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Simplify your disaster recovery plan—with HP Ethernet Virtual Interconnect

By Dave Tucker, Technical Marketing Engineer, HP Networking

 

dt.jpgI’ve been reflecting on some of the great discussions I’ve had recently with customers and partners about HP Ethernet Virtual Interconnect (EVI ). One of the most talked about use cases was the application of EVI in disaster recovery and so I though I would share an example with you.

 

First, 3 reasons network administrators love HP Ethernet Virtual Interconnect

 

Before we get there, let’s talk about the real value proposition of EVI for network administrators: 

 

  1. It doesn't cost anything! EVI is a free software upgrade for HPN customers.
  2. Simple deployment. Much of the complexity is hidden in the protocol itself and therefore requires only 5 steps to configure at each site.
  3. Transport independent. You don't need to make changes to your existing WAN, or worse, have to go out to tender for a new WAN service

Long-distance live virtual machine (VM) migration is a hot topic right now and enterprises are increasing the focus on business continuity. Get ahead of your application teams and deploy EVI. Now the network is no longer the limiting factor in your company's application deployment, virtualization strategy or business continuity plan. Now, back to that example…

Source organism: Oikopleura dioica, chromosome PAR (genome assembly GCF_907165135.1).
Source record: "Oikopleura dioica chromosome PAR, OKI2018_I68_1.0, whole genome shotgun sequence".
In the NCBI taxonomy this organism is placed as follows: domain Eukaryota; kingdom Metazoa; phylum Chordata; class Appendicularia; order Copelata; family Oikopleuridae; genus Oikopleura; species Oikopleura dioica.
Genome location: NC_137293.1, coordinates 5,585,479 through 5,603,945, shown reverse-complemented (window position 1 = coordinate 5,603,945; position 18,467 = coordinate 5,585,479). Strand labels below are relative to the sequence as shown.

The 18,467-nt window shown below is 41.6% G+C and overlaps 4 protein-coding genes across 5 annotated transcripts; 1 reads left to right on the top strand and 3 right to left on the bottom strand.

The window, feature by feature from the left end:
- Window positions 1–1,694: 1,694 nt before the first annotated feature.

Back to the topic at hand: Ethernet Virtual Interconnect for disaster recovery

 

HP's EVI can be used to simplify a VMware Site Recovery Manager (SRM) deployment. For those of you who know your VMware, you will know that SRM  is all about disaster recovery. SRM doesn’t have any specific requirement for an L2 Data Center Interconnect as it creates a shadow copy of the VMs at the disaster recovery site that only becomes active when the disaster recovery plan is activated. But here's the trick. . . the recovery VM has the exact same IP address as the protected VM.

 

Now, SRM provides a means of re-mapping these IP addresses through a series of scripts. In an ideal world this would be sufficient but unfortunately in the real world our environment is littered with the odd application where the developer decided to reference an IP address rather than a DNS name or that VM that doesn't run VMtools. Both of these make IP address re-mapping a herculean effort!

 

Using EVI, we can extend up to 4K VLANs from the protected data center to the recovery data center, which then removes the requirement for address re-mapping, preserving your sanity and giving you peace of mind that your networking will support your business continuity plan.

 

This is only one potential use case for EVI.

 

What problem can EVI solve in your network?

 

Read my colleague’s blogs talking  more about the data center today:

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